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Leonid Bershidsky

A Russian Deal With Japan Finally May Be Possible

Putin sees an opening to resolve a World War II-era territorial dispute.
Diplomacy on the move.

Diplomacy on the move.

Photographer: Alexei Druzhinin/AFP/Getty Images

Russian President Vladimir Putin appears to be more open than ever to a compromise with Japan that would end the two countries' post-World War II territorial dispute. Both sides have been making tentative moves toward reconciliation since May, and a deal may finally be in the works after decades of false starts.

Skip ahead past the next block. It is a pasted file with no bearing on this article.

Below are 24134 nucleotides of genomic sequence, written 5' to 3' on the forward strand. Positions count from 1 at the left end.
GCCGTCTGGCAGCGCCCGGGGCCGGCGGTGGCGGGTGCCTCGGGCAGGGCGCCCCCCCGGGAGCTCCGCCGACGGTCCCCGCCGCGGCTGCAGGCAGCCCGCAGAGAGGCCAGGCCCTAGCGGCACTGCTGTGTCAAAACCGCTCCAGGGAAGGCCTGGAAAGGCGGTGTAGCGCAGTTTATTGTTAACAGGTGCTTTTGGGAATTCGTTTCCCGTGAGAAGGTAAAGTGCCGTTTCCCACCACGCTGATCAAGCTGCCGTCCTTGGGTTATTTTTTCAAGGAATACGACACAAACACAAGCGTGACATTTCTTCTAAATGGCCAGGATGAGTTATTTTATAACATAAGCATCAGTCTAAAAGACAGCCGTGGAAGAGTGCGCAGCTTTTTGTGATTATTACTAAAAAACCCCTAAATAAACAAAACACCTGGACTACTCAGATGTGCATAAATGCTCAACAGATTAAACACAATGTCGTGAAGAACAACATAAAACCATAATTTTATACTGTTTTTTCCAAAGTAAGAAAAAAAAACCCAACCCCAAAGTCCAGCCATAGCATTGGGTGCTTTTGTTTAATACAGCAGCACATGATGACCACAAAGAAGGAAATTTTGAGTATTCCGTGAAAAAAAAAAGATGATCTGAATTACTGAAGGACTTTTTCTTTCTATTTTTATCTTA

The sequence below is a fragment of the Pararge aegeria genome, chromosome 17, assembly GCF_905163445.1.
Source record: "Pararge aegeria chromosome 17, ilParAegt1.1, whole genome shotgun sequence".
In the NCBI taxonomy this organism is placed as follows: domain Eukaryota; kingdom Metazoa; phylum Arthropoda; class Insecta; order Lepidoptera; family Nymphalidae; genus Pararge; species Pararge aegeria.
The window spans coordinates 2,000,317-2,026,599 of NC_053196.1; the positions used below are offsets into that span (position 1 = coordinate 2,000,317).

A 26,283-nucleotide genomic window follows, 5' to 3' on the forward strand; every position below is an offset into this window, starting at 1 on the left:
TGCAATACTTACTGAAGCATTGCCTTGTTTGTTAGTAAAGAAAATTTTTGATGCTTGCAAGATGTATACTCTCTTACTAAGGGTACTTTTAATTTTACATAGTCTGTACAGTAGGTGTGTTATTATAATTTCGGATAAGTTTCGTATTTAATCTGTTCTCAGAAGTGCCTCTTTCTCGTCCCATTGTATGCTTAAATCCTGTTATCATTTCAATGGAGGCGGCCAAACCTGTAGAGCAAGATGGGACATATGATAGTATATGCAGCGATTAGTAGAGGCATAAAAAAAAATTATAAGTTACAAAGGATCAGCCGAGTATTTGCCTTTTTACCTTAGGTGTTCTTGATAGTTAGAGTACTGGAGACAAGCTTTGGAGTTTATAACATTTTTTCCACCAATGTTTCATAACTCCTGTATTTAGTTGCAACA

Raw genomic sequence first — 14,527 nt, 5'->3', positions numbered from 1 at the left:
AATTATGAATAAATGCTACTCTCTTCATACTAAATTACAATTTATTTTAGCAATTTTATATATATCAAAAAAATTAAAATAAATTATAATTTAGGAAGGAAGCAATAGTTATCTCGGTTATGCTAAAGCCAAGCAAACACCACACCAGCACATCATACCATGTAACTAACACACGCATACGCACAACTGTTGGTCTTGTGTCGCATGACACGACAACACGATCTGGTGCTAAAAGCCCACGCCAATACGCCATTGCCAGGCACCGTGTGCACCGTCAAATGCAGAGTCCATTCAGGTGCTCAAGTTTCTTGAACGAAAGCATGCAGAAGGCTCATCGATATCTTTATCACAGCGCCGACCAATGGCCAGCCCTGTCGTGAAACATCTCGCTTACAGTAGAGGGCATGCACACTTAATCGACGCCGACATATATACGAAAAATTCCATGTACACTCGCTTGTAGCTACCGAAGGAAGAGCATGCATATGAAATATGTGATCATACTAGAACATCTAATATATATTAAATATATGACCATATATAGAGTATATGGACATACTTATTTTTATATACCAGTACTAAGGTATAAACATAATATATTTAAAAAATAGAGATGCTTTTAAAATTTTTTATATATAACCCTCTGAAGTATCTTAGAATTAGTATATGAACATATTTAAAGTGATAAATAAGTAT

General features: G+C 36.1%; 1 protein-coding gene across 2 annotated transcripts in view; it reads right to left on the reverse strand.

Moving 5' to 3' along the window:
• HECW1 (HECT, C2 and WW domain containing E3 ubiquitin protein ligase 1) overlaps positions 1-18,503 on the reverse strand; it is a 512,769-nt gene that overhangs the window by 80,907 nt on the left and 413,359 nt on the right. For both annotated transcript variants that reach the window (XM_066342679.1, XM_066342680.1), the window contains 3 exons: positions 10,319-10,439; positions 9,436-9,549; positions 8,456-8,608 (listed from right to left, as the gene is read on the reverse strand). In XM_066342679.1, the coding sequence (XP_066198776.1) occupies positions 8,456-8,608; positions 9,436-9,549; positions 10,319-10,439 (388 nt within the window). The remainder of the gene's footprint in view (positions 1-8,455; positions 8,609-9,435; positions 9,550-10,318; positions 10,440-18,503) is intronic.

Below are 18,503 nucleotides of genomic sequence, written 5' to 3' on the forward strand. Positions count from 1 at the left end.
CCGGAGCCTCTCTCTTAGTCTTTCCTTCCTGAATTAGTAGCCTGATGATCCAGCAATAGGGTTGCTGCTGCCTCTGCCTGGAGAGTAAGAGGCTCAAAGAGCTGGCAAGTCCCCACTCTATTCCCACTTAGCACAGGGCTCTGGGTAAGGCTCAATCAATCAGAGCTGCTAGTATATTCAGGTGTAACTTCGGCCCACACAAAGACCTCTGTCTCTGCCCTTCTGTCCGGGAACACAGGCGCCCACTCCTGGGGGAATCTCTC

In a recent interview with Bloomberg, Putin explained why Russia and Japan haven't come to an agreement: "We are talking about finding a solution under which neither side will feel put upon, neither side will feel like a winner or a loser." That's the tough part: Russia, where pride about victory in World War II is one of the pillars of national identity, would have to give up a bit of territory to end the dispute with Japan. Even Putin's predecessor Boris Yeltsin, whose government desperately needed Japanese investment and who was on first-name terms with Japanese Prime Minister Ryutaro Hashimoto, could not force himself to part with any of the South Kuril Islands, claimed by the Soviet Union when Japan capitulated in 1945.

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